Tuesday, February 21, 1995
By Karen Bernstein
In the "Year of the Deal" - with its preoccupation on industry consolidation and focus on company survival - one hears not a lot lately about the original biotech goal of providing cures for untreatable diseases - the promise of "novel drugs for unmet needs."
The demise of another program in amyotrophic lateral sclerosis is a reminder of how difficult the promise will be to attain, and a caution that even if consolidation creates a more robust industry balance sheet, the ability to demonstrate clinical success may be the most unmet need of the biotechnology sector.
The Syntex/Synergen Neuroscience Joint Venture said last week that it is discontinuing its trials of recombinant CNTF in ALS, based on study results showing the biologic hasn't slowed the course of the disease. Syntex has been acquired by Roche Holding, while Synergen Inc. is now owned by Amgen Inc.
Second CNTF setback
The 570-patient study in mild to moderately ill patients found that CNTF didn't slow the progression of muscle weakness over a six-month period compared to placebo. Patients received subcutaneous injections of placebo or 0.5, 2 or 5 µg/kg of drug. In addition, preliminary safety data showed that undisclosed side effects were observed at a greater rate in patients receiving drug. The data will be presented at the May meeting of the American Academy of Neurology meeting in Seattle.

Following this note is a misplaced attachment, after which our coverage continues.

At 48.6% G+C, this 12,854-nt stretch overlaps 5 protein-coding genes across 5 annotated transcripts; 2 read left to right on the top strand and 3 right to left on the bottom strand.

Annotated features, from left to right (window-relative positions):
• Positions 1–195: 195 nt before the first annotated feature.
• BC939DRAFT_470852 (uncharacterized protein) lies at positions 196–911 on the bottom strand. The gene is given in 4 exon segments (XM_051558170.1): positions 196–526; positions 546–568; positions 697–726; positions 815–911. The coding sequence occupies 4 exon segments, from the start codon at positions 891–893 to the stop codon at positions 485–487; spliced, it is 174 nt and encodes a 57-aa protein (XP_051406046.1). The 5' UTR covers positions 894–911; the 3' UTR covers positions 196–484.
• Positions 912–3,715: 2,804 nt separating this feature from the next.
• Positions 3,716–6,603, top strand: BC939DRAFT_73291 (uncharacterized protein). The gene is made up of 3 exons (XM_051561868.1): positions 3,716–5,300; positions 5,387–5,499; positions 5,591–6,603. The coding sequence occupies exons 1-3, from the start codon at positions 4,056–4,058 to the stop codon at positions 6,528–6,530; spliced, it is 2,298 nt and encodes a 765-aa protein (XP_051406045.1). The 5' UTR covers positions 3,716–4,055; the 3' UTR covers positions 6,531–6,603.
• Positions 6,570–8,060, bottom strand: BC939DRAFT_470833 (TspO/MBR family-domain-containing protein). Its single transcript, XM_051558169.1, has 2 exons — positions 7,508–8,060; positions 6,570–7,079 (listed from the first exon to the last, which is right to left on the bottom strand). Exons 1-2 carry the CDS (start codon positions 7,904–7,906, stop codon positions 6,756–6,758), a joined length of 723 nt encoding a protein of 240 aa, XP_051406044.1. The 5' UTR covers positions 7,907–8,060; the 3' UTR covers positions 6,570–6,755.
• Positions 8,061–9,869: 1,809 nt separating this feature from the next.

While the results haven't been fully disclosed, they appear to mirror the experience of Regeneron Pharmaceuticals Inc. (REGN) with its CNTF trial. That study was stopped last spring after patients in the treatment group experienced side effects including cough and weight loss that were associated with poor performance on the trial's primary endpoint of muscle strength.
Neither AMGN nor Syntex have made a final decision on CNTF's future, according to AMGN spokesperson David Kaye. "This trial is dead, discontinued," he said. "But given that there is no available treatment for ALS, there may be some other research strategy to explore."